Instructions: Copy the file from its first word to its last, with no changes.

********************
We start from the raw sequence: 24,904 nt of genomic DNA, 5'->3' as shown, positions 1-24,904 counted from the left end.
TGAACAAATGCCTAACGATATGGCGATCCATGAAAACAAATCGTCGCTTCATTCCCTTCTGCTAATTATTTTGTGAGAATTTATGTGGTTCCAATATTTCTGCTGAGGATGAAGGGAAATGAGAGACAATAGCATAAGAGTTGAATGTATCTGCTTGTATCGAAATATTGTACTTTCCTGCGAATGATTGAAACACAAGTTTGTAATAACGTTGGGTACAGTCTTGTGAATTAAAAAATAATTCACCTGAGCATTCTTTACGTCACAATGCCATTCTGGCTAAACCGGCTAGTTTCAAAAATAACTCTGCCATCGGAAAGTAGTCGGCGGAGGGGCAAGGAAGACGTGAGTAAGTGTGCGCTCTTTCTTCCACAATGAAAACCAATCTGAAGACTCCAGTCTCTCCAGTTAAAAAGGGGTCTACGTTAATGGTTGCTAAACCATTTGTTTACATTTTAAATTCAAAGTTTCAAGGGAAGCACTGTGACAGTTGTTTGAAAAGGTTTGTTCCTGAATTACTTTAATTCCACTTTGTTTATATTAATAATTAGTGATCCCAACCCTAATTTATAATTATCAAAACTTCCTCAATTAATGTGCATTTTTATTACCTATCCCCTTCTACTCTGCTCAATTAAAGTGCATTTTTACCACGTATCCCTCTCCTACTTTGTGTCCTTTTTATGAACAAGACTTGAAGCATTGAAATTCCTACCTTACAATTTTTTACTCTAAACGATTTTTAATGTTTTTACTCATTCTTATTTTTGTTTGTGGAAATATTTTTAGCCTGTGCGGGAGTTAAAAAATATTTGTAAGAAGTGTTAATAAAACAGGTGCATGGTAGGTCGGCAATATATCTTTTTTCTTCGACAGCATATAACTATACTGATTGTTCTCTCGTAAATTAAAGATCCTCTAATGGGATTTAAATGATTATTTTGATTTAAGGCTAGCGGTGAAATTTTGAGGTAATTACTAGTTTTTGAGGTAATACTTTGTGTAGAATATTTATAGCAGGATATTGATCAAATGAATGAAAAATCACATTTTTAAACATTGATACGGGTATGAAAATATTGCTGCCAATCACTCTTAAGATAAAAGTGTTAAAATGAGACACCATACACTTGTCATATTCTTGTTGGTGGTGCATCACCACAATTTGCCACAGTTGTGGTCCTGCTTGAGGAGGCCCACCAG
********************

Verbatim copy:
We start from the raw sequence: 24,904 nt of genomic DNA, 5'->3' as shown, positions 1-24,904 counted from the left end.
TGAACAAATGCCTAACGATATGGCGATCCATGAAAACAAATCGTCGCTTCATTCCCTTCTGCTAATTATTTTGTGAGAATTTATGTGGTTCCAATATTTCTGCTGAGGATGAAGGGAAATGAGAGACAATAGCATAAGAGTTGAATGTATCTGCTTGTATCGAAATATTGTACTTTCCTGCGAATGATTGAAACACAAGTTTGTAATAACGTTGGGTACAGTCTTGTGAATTAAAAAATAATTCACCTGAGCATTCTTTACGTCACAATGCCATTCTGGCTAAACCGGCTAGTTTCAAAAATAACTCTGCCATCGGAAAGTAGTCGGCGGAGGGGCAAGGAAGACGTGAGTAAGTGTGCGCTCTTTCTTCCACAATGAAAACCAATCTGAAGACTCCAGTCTCTCCAGTTAAAAAGGGGTCTACGTTAATGGTTGCTAAACCATTTGTTTACATTTTAAATTCAAAGTTTCAAGGGAAGCACTGTGACAGTTGTTTGAAAAGGTTTGTTCCTGAATTACTTTAATTCCACTTTGTTTATATTAATAATTAGTGATCCCAACCCTAATTTATAATTATCAAAACTTCCTCAATTAATGTGCATTTTTATTACCTATCCCCTTCTACTCTGCTCAATTAAAGTGCATTTTTACCACGTATCCCTCTCCTACTTTGTGTCCTTTTTATGAACAAGACTTGAAGCATTGAAATTCCTACCTTACAATTTTTTACTCTAAACGATTTTTAATGTTTTTACTCATTCTTATTTTTGTTTGTGGAAATATTTTTAGCCTGTGCGGGAGTTAAAAAATATTTGTAAGAAGTGTTAATAAAACAGGTGCATGGTAGGTCGGCAATATATCTTTTTTCTTCGACAGCATATAACTATACTGATTGTTCTCTCGTAAATTAAAGATCCTCTAATGGGATTTAAATGATTATTTTGATTTAAGGCTAGCGGTGAAATTTTGAGGTAATTACTAGTTTTTGAGGTAATACTTTGTGTAGAATATTTATAGCAGGATATTGATCAAATGAATGAAAAATCACATTTTTAAACATTGATACGGGTATGAAAATATTGCTGCCAATCACTCTTAAGATAAAAGTGTTAAAATGAGACACCATACACTTGTCATATTCTTGTTGGTGGTGCATCACCACAATTTGCCACAGTTGTGGTCCTGCTTGAGGAGGCCCACCAG